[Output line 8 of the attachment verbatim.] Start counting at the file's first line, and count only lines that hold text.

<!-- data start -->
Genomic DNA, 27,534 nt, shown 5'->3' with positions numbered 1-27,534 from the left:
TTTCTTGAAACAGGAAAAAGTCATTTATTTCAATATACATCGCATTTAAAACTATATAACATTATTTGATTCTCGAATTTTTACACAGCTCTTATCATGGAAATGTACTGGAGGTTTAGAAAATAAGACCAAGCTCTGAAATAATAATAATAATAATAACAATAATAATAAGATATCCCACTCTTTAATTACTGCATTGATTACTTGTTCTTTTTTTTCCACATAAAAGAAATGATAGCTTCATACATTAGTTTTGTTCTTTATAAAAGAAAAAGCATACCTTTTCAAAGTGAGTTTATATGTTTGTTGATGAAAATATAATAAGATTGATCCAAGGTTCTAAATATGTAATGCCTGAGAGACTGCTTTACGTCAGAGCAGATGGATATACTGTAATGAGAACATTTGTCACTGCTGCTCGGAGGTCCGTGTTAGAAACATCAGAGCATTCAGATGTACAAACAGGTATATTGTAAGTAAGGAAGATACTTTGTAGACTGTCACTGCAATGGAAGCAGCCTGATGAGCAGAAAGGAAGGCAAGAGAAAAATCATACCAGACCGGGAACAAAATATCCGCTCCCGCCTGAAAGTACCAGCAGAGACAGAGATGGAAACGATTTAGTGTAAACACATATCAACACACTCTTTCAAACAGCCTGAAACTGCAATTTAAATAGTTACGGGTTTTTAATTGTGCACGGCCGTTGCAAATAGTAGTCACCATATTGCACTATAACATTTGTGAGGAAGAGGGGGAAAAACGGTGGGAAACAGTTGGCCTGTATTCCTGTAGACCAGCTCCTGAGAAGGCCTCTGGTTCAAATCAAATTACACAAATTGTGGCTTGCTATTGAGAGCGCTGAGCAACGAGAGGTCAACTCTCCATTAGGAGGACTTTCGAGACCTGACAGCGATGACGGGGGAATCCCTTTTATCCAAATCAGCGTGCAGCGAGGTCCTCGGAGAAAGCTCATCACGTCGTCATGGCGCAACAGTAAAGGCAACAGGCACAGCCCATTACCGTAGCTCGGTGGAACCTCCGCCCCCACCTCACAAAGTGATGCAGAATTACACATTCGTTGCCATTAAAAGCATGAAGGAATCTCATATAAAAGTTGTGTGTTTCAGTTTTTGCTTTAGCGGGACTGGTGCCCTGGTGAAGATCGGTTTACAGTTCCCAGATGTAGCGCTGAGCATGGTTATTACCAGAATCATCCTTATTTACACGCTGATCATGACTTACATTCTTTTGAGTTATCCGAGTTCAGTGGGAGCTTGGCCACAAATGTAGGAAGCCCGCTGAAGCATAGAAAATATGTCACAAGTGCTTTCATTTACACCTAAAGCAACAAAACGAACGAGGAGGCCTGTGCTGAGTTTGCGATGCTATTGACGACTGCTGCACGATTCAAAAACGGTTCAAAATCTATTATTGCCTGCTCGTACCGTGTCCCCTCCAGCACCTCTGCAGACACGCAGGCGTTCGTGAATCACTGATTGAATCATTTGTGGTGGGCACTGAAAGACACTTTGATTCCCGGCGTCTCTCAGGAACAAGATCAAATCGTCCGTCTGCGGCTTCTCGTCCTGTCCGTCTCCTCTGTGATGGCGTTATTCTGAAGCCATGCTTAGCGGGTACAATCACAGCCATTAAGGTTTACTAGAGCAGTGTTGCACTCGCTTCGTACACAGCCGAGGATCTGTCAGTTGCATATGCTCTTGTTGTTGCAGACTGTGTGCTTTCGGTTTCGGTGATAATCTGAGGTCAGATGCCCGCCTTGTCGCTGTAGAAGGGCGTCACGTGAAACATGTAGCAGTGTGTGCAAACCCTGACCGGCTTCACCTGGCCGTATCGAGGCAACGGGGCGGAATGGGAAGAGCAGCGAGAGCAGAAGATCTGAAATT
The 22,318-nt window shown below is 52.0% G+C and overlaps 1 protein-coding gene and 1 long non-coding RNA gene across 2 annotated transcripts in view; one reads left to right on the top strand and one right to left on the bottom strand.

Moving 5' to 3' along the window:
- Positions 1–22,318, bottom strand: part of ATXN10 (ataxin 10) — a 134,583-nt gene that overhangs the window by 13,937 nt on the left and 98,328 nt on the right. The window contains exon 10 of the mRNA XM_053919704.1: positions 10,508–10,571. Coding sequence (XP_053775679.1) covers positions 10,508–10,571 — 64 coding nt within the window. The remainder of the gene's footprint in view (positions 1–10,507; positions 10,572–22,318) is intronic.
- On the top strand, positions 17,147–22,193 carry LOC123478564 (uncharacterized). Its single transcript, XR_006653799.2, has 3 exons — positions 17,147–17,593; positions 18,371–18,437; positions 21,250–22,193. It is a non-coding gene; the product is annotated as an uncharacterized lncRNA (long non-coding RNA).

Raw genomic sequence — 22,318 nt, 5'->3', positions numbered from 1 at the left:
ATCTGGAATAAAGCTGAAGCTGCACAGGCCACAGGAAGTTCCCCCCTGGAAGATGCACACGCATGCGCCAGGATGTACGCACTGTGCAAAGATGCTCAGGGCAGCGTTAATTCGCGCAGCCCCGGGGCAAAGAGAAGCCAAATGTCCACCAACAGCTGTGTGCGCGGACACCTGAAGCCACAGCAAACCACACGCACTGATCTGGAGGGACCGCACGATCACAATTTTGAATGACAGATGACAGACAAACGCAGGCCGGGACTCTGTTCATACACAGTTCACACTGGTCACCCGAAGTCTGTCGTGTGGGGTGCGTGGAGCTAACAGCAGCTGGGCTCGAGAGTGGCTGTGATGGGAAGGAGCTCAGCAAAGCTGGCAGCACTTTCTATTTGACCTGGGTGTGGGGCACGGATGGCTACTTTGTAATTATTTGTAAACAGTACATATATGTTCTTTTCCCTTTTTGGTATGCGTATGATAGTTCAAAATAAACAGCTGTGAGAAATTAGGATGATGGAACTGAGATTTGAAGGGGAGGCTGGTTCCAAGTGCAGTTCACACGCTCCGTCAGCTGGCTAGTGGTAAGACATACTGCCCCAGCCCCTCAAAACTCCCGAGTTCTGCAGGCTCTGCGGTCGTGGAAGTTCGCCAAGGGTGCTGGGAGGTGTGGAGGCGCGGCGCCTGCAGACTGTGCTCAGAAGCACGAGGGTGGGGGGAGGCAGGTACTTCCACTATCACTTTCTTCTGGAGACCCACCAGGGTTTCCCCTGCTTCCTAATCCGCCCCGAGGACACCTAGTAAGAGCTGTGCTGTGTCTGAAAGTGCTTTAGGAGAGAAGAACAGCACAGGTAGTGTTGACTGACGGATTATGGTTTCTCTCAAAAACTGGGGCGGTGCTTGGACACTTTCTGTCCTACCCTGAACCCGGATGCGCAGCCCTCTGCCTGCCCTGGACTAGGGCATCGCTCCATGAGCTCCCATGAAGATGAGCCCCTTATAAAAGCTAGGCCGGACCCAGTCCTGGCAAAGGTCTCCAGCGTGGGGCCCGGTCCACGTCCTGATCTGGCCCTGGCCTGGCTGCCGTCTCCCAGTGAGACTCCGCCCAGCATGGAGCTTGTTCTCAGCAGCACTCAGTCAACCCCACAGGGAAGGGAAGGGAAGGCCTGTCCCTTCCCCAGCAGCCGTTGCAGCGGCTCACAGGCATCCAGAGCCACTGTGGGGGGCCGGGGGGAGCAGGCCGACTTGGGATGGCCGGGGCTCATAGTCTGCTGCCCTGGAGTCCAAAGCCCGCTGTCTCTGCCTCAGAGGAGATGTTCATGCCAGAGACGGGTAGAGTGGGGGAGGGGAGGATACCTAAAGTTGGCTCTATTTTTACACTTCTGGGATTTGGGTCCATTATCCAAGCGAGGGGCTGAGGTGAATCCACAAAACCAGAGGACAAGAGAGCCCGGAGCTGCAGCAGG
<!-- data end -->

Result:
ATCTGGAATAAAGCTGAAGCTGCACAGGCCACAGGAAGTTCCCCCCTGGAAGATGCACACGCATGCGCCAGGATGTACGCACTGTGCAAAGATGCTCAGGGCAGCGTTAATTCGCGCAGCCCCGGGGCAAAGAGAAGCCAAATGTCCACCAACAGCTGTGTGCGCGGACACCTGAAGCCACAGCAAACCACACGCACTGATCTGGAGGGACCGCACGATCACAATTTTGAATGACAGATGACAGACAAACGCAGGCCGGGACTCTGTTCATACACAGTTCACACTGGTCACCCGAAGTCTGTCGTGTGGGGTGCGTGGAGCTAACAGCAGCTGGGCTCGAGAGTGGCTGTGATGGGAAGGAGCTCAGCAAAGCTGGCAGCACTTTCTATTTGACCTGGGTGTGGGGCACGGATGGCTACTTTGTAATTATTTGTAAACAGTACATATATGTTCTTTTCCCTTTTTGGTATGCGTATGATAGTTCAAAATAAACAGCTGTGAGAAATTAGGATGATGGAACTGAGATTTGAAGGGGAGGCTGGTTCCAAGTGCAGTTCACACGCTCCGTCAGCTGGCTAGTGGTAAGACATACTGCCCCAGCCCCTCAAAACTCCCGAGTTCTGCAGGCTCTGCGGTCGTGGAAGTTCGCCAAGGGTGCTGGGAGGTGTGGAGGCGCGGCGCCTGCAGACTGTGCTCAGAAGCACGAGGGTGGGGGGAGGCAGGTACTTCCACTATCACTTTCTTCTGGAGACCCACCAGGGTTTCCCCTGCTTCCTAATCCGCCCCGAGGACACCTAGTAAGAGCTGTGCTGTGTCTGAAAGTGCTTTAGGAGAGAAGAACAGCACAGGTAGTGTTGACTGACGGATTATGGTTTCTCTCAAAAACTGGGGCGGTGCTTGGACACTTTCTGTCCTACCCTGAACCCGGATGCGCAGCCCTCTGCCTGCCCTGGACTAGGGCATCGCTCCATGAGCTCCCATGAAGATGAGCCCCTTATAAAAGCTAGGCCGGACCCAGTCCTGGCAAAGGTCTCCAGCGTGGGGCCCGGTCCACGTCCTGATCTGGCCCTGGCCTGGCTGCCGTCTCCCAGTGAGACTCCGCCCAGCATGGAGCTTGTTCTCAGCAGCACTCAGTCAACCCCACAGGGAAGGGAAGGGAAGGCCTGTCCCTTCCCCAGCAGCCGTTGCAGCGGCTCACAGGCATCCAGAGCCACTGTGGGGGGCCGGGGGGAGCAGGCCGACTTGGGATGGCCGGGGCTCATAGTCTGCTGCCCTGGAGTCCAAAGCCCGCTGTCTCTGCCTCAGAGGAGATGTTCATGCCAGAGACGGGTAGAGTGGGGGAGGGGAGGATACCTAAAGTTGGCTCTATTTTTACACTTCTGGGATTTGGGTCCATTATCCAAGCGAGGGGCTGAGGTGAATCCACAAAACCAGAGGACAAGAGAGCCCGGAGCTGCAGCAGG